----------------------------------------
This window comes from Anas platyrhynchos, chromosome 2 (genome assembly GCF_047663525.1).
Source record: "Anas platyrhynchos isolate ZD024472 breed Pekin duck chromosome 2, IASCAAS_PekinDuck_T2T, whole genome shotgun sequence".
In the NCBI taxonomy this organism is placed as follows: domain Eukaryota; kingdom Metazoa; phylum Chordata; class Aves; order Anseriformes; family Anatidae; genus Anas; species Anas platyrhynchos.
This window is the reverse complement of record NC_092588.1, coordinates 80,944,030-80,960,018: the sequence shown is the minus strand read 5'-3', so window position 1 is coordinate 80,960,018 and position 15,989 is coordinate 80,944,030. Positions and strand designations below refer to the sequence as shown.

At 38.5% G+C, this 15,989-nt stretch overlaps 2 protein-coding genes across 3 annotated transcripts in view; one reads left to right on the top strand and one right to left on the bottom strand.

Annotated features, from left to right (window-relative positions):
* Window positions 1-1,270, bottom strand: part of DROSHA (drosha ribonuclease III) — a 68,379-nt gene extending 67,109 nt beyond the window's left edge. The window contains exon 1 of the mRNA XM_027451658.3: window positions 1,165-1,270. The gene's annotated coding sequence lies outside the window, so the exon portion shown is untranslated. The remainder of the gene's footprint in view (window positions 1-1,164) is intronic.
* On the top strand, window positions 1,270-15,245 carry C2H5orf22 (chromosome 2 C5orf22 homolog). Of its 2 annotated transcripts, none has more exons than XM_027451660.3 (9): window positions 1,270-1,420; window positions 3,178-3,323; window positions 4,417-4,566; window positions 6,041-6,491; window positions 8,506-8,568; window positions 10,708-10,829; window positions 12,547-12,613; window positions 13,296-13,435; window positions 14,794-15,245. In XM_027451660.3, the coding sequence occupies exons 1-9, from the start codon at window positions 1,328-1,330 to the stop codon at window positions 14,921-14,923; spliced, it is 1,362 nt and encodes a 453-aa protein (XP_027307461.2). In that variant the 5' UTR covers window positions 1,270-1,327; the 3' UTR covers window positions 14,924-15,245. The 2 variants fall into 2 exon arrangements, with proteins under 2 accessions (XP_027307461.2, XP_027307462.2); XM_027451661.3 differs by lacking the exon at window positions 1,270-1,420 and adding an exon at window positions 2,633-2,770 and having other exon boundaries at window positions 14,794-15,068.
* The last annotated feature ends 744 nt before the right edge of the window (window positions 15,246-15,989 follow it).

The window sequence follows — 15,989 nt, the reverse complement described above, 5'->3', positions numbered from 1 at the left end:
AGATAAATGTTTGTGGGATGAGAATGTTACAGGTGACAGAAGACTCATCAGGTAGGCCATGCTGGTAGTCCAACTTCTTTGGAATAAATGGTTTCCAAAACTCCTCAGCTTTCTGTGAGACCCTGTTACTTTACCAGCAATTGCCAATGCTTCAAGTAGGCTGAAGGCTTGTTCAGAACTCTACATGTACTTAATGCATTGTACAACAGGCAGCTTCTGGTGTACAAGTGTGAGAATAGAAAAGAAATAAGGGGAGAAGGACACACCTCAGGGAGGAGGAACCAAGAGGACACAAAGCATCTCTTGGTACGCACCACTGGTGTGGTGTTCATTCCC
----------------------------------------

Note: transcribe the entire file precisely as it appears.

This window comes from Anas platyrhynchos, chromosome 2 (genome assembly GCF_047663525.1).
Source record: "Anas platyrhynchos isolate ZD024472 breed Pekin duck chromosome 2, IASCAAS_PekinDuck_T2T, whole genome shotgun sequence".
In the NCBI taxonomy this organism is placed as follows: domain Eukaryota; kingdom Metazoa; phylum Chordata; class Aves; order Anseriformes; family Anatidae; genus Anas; species Anas platyrhynchos.
This window is the reverse complement of record NC_092588.1, coordinates 80,944,030-80,960,018: the sequence shown is the minus strand read 5'-3', so window position 1 is coordinate 80,960,018 and position 15,989 is coordinate 80,944,030. Positions and strand designations below refer to the sequence as shown.

At 38.5% G+C, this 15,989-nt stretch overlaps 2 protein-coding genes across 3 annotated transcripts in view; one reads left to right on the top strand and one right to left on the bottom strand.

Annotated features, from left to right (window-relative positions):
* Window positions 1-1,270, bottom strand: part of DROSHA (drosha ribonuclease III) — a 68,379-nt gene extending 67,109 nt beyond the window's left edge. The window contains exon 1 of the mRNA XM_027451658.3: window positions 1,165-1,270. The gene's annotated coding sequence lies outside the window, so the exon portion shown is untranslated. The remainder of the gene's footprint in view (window positions 1-1,164) is intronic.
* On the top strand, window positions 1,270-15,245 carry C2H5orf22 (chromosome 2 C5orf22 homolog). Of its 2 annotated transcripts, none has more exons than XM_027451660.3 (9): window positions 1,270-1,420; window positions 3,178-3,323; window positions 4,417-4,566; window positions 6,041-6,491; window positions 8,506-8,568; window positions 10,708-10,829; window positions 12,547-12,613; window positions 13,296-13,435; window positions 14,794-15,245. In XM_027451660.3, the coding sequence occupies exons 1-9, from the start codon at window positions 1,328-1,330 to the stop codon at window positions 14,921-14,923; spliced, it is 1,362 nt and encodes a 453-aa protein (XP_027307461.2). In that variant the 5' UTR covers window positions 1,270-1,327; the 3' UTR covers window positions 14,924-15,245. The 2 variants fall into 2 exon arrangements, with proteins under 2 accessions (XP_027307461.2, XP_027307462.2); XM_027451661.3 differs by lacking the exon at window positions 1,270-1,420 and adding an exon at window positions 2,633-2,770 and having other exon boundaries at window positions 14,794-15,068.
* The last annotated feature ends 744 nt before the right edge of the window (window positions 15,246-15,989 follow it).

The window sequence follows — 15,989 nt, the reverse complement described above, 5'->3', positions numbered from 1 at the left end:
AGATAAATGTTTGTGGGATGAGAATGTTACAGGTGACAGAAGACTCATCAGGTAGGCCATGCTGGTAGTCCAACTTCTTTGGAATAAATGGTTTCCAAAACTCCTCAGCTTTCTGTGAGACCCTGTTACTTTACCAGCAATTGCCAATGCTTCAAGTAGGCTGAAGGCTTGTTCAGAACTCTACATGTACTTAATGCATTGTACAACAGGCAGCTTCTGGTGTACAAGTGTGAGAATAGAAAAGAAATAAGGGGAGAAGGACACACCTCAGGGAGGAGGAACCAAGAGGACACAAAGCATCTCTTGGTACGCACCACTGGTGTGGTGTTCATTCCC